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Investigation in multiple sclerosis include:

  • MRI scanning:
    • permits the visualisation of the dissemination of lesions in time and space
    • will reliably identify plaques in the cortex, brainstem and spinal cord
    • gadolinium enhancement improves sensitivity

  • CSF:
    • permits the detection of intrathecal inflammation
    • pleocytosis
    • slightly raised protein
    • 70% of patients hace a raised IgG - electrophoresis reveals oligoclonal bands in the CSF which are not found on serum electrophoresis

  • visual evoked potentials:
    • permit the demonstration of conduction changes consistent with demyelination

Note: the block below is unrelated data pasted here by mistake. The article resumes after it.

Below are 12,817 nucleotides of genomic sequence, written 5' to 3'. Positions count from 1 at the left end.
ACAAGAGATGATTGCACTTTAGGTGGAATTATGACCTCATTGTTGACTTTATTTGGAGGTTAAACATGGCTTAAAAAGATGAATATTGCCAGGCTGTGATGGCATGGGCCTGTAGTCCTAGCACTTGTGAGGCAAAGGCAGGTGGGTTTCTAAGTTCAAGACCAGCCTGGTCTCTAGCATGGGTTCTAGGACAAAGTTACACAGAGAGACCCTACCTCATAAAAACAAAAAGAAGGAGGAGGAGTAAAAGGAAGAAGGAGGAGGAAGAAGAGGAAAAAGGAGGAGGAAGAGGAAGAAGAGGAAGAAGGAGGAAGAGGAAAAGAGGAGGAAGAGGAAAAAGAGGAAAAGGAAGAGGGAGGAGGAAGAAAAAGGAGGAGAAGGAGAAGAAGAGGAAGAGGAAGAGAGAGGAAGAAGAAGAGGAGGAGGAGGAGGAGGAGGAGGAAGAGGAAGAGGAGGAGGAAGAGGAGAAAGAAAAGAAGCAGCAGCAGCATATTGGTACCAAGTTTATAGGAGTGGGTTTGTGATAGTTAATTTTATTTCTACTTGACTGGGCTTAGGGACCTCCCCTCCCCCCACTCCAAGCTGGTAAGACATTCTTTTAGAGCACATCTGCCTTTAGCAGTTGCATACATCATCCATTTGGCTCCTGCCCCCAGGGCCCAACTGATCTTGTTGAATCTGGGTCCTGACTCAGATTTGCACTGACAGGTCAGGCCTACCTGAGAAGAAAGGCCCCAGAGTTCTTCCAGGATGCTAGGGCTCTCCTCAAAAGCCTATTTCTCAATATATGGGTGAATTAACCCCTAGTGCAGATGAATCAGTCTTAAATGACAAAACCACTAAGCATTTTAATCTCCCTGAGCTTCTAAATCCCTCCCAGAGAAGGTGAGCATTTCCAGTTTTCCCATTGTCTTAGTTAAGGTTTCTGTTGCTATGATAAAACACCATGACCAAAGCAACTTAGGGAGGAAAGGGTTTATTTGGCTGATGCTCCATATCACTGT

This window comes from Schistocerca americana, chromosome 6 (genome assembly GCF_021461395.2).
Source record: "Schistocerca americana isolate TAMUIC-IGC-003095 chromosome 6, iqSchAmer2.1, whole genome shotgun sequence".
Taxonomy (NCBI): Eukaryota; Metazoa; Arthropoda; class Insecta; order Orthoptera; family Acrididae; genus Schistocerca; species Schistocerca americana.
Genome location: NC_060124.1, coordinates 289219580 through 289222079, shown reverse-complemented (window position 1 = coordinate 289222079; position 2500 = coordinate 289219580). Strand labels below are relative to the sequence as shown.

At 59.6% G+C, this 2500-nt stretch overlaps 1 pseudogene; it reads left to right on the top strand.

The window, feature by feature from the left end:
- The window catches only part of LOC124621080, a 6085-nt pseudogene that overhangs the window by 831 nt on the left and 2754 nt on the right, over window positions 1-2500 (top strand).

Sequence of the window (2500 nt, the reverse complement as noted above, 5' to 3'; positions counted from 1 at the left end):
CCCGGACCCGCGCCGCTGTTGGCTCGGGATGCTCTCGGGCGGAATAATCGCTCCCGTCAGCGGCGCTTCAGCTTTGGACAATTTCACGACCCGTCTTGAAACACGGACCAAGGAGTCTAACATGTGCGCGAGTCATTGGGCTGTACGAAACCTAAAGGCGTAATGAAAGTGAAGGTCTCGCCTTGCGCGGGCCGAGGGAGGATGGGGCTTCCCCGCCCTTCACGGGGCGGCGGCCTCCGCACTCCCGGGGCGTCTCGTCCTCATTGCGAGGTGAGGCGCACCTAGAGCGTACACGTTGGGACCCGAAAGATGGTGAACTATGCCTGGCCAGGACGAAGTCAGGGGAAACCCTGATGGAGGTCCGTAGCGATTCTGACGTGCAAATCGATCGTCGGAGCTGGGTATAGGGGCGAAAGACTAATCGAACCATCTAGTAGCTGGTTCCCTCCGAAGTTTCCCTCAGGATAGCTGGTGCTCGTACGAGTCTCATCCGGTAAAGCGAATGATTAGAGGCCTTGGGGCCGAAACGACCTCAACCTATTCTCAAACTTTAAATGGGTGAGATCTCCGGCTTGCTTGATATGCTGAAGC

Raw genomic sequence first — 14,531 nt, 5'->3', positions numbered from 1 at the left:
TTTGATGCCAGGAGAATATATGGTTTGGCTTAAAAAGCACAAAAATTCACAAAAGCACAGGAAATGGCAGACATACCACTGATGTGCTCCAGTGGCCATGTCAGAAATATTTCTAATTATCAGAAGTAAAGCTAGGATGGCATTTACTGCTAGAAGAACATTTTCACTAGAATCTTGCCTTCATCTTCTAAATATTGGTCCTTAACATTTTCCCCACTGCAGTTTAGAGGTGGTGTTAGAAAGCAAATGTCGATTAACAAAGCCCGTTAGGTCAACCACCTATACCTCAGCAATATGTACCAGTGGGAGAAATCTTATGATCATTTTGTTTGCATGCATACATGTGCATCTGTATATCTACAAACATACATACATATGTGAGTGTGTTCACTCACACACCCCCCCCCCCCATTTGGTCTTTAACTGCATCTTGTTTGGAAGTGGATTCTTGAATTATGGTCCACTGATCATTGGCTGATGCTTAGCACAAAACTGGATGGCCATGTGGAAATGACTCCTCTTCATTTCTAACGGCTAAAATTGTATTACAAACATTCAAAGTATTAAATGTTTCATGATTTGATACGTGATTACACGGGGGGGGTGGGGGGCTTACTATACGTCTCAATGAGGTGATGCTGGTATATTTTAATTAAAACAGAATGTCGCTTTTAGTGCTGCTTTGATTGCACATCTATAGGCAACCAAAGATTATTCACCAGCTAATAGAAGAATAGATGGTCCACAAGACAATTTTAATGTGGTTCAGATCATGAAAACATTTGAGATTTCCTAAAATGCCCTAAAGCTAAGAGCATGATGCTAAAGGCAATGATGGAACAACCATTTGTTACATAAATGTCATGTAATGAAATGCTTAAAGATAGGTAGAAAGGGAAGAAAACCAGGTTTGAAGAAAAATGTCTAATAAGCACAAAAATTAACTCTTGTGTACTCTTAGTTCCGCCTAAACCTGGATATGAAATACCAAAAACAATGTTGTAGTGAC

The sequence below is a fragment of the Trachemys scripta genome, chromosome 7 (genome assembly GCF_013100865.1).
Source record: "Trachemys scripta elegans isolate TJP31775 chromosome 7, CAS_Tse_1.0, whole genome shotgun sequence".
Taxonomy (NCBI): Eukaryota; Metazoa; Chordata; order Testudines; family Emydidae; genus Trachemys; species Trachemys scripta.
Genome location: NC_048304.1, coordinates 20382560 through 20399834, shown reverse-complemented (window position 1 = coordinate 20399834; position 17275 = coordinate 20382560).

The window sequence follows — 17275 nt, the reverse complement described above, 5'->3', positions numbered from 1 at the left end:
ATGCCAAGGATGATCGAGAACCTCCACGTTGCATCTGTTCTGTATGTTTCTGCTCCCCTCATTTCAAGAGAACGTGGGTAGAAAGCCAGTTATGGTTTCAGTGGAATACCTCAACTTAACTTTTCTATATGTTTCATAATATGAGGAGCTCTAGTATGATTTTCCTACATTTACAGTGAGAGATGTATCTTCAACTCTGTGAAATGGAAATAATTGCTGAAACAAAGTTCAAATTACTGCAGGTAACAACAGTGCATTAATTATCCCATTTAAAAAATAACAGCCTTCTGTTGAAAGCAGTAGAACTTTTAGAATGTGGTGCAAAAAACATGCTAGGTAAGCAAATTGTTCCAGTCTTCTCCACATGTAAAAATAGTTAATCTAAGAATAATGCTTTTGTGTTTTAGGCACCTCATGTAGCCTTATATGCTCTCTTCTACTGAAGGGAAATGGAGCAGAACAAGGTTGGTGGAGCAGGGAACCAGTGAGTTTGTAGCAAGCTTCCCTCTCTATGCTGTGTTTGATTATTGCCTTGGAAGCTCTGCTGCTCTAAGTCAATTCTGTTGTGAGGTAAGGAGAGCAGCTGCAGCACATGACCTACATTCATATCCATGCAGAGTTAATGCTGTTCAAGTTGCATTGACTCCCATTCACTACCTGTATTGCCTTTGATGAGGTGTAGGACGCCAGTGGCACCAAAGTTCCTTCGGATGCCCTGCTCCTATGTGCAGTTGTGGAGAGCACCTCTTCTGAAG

• are of normal amplitude but show an increased latency in patients who have or have had optic neuritis
    • measurement of visual evoked potentials is a good way of demonstrating a previous, often subclinical, episode of demyelination in order to make the diagnosis of multiple sclerosis
    • auditory brainstem evoked potentials and somatosensory evoked potentials may also be measured

Before referring a person suspected of having MS to a neurologist, exclude alternative diagnoses by performing blood tests including (1):

  • full blood count
  • inflammatory markers for example erythrocyte sedimentation rate, C-reactive protein
  • liver function tests
  • renal function tests
  • calcium
  • glucose
  • thyroid function tests
  • vitamin B12
  • HIV serology

Do not diagnose MS on the basis of MRI findings alone (1).


Last edited 11/2019